Is Trump’s Team Headed for an Epic Clash Over Classified Intelligence?
Policy + Politics

Is Trump’s Team Headed for an Epic Clash Over Classified Intelligence?

© Gary Cameron / Reuters

In a media call Tuesday morning, Donald Trump’s transition team spokesman, Jason Miller, was asked how the president-elect stays up to date on national security issues, given that by his own admission he isn’t interested in taking daily security briefings. Miller said that Trump is kept informed by the man he has designated to be his National Security Adviser, retired Army general Michael Flynn.

While there would normally be nothing surprising about a soon-to-be National Security Adviser briefing a president-elect, there is very little that’s normal about the incoming Trump administration, and Flynn is no exception. The former head of the Defense Intelligence Agency, Flynn was forced out of the job amid reports of a chaotic management style and an unwillingness to listen to dissenting voices.

Related: Why the Russia Hacking Scandal Could Cost Trump His Pick for Secretary of State

Since then, he has become a vocal critic of the U.S. intelligence establishment, particularly the Central Intelligence Agency, which he claims has become highly politicized and has strayed from its role as a strictly apolitical agency.

On its face, Flynn’s history seems to leave him ill-suited for the NSA role. The job requires a willingness to not just tolerate facts and opinions that don’t mesh with one’s own, but to embrace them as part of an effort to gather the fullest possible picture of threats facing the country. And it would seem to go without saying that having at least minimal respect for the agencies making up the Intelligence Community is a prerequisite for the job. (Flynn also has unusual connections to the Russian government, having accepted payment from the Kremlin-owned propaganda outlet RT to speak at an event in Moscow last year.)

Flynn has been criticized for a seeming willingness to traffic in conspiracy theories and to trust dubious information sources -- neither a confidence-inspiring trait for a National Security Adviser.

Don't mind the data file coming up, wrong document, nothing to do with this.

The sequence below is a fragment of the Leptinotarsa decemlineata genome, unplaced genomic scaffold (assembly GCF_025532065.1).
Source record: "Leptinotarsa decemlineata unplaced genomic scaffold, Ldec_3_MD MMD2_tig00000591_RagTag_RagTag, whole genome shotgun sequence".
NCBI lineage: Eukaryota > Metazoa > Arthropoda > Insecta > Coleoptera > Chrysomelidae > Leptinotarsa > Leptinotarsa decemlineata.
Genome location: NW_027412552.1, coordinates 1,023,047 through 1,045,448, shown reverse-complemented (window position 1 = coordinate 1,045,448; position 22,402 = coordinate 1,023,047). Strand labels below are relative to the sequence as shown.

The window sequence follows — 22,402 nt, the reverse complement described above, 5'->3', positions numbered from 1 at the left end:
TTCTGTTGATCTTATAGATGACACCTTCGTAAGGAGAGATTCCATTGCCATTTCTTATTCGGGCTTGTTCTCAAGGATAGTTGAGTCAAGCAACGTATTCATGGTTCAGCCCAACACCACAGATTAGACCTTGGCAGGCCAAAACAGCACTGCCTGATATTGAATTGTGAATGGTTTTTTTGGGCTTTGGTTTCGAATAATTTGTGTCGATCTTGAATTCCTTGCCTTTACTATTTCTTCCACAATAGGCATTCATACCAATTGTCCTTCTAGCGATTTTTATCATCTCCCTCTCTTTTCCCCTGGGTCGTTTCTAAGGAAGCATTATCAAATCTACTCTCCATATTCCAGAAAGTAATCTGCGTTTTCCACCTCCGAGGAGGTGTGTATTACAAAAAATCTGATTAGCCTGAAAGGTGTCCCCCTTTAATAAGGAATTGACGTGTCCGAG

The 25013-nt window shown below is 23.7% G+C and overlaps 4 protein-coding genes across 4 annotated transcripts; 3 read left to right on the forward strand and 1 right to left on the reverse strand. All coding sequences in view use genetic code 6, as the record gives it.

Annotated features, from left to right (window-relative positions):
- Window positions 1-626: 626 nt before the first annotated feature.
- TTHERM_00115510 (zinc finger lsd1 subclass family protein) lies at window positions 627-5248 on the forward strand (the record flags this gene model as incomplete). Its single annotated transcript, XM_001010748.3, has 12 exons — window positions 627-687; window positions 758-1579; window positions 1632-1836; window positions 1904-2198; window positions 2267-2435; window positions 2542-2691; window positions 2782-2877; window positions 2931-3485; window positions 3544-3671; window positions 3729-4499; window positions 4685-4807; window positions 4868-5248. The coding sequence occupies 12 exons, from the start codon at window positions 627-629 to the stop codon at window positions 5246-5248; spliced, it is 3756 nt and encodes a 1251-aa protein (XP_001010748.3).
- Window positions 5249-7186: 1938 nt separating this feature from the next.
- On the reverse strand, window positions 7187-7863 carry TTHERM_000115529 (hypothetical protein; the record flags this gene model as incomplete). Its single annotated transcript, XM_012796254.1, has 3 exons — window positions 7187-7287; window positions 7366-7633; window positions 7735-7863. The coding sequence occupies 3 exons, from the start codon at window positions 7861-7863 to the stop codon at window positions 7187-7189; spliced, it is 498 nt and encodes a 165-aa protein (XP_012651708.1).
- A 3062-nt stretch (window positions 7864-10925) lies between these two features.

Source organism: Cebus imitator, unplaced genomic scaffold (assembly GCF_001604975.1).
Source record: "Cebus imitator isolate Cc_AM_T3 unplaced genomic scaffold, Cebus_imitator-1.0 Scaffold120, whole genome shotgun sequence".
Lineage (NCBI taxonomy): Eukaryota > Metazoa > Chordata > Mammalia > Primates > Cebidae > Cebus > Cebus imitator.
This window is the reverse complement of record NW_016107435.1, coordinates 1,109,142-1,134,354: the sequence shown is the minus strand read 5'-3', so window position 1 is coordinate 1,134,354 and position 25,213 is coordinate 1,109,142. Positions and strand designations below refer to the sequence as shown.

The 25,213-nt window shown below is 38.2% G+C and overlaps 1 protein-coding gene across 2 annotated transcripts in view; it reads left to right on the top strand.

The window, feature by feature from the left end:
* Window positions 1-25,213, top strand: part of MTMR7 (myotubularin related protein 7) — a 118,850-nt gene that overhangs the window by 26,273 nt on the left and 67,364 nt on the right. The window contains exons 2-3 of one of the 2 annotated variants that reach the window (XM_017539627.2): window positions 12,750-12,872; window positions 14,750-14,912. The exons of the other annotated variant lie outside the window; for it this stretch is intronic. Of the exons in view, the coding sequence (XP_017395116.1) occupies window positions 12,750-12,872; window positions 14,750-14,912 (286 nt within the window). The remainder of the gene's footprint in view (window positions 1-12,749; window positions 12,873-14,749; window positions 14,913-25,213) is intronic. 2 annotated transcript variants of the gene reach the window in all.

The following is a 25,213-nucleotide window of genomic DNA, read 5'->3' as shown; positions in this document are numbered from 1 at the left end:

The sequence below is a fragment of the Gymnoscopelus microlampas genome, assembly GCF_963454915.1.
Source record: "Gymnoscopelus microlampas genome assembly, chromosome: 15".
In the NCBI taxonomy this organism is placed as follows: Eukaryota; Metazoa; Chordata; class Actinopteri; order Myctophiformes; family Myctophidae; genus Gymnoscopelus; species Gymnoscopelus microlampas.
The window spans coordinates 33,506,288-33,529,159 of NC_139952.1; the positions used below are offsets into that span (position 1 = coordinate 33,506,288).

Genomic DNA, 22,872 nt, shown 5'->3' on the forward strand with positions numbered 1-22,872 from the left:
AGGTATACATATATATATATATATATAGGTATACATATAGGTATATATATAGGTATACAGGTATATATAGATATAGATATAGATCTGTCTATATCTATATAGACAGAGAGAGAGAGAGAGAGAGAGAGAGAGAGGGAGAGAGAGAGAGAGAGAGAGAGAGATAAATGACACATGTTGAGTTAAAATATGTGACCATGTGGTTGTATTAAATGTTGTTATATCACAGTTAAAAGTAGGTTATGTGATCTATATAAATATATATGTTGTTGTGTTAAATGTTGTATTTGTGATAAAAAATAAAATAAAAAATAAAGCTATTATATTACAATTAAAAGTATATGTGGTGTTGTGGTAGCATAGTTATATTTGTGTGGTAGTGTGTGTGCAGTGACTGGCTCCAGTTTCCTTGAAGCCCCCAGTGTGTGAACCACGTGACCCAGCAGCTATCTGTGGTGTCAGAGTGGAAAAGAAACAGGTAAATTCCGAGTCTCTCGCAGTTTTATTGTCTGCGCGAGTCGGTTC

In November, for example, in remarks to a group of students, he said, “So it’s being reported now and it’s flying around on social media that [Trump] also won the popular vote in a big way. Probably somewhere close to, we’re looking at 70 maybe to 90 thousand overall. But it could even go higher.”

While there is no question that Trump won the election, it is equally beyond doubt that he lost the popular vote decisively, by nearly three million votes.

Related: Trump Says No to Daily Redundant Intel Briefings Because He's a 'Smart Person'

Under any circumstances, it would troubling to learn that a president-elect is not receiving his intelligence briefings in person, but is instead having them filtered through an adviser who mistrusts intelligence agencies in general and repeats fake news reports.

But Trump’s detachment and Flynn’s antipathy toward the CIA could be a particular problem at a time when the CIA and its counterparts in the Intelligence Community have been delivering unpleasant news about the just-completed presidential election.

Specifically, the intelligence services believe that Russia played a role in computer hacking that damaged the campaign of Trump’s opponent, Democrat Hillary Clinton -- possibly with an eye to helping Trump win the election.

Trump, who has an obvious vested interest in claiming that there was no assist from the Kremlin in his victory last month, has rejected the findings as “ridiculous” and has questioned the integrity of the intelligence agencies reporting it.

Under the circumstance, it could be very convenient to Trump to have a National Security Adviser like Flynn, who is highly skeptical of the CIA and its motives, and appears disposed to maintain friendly ties with Russia. It’s just unclear whether it’s in the best interests of the country.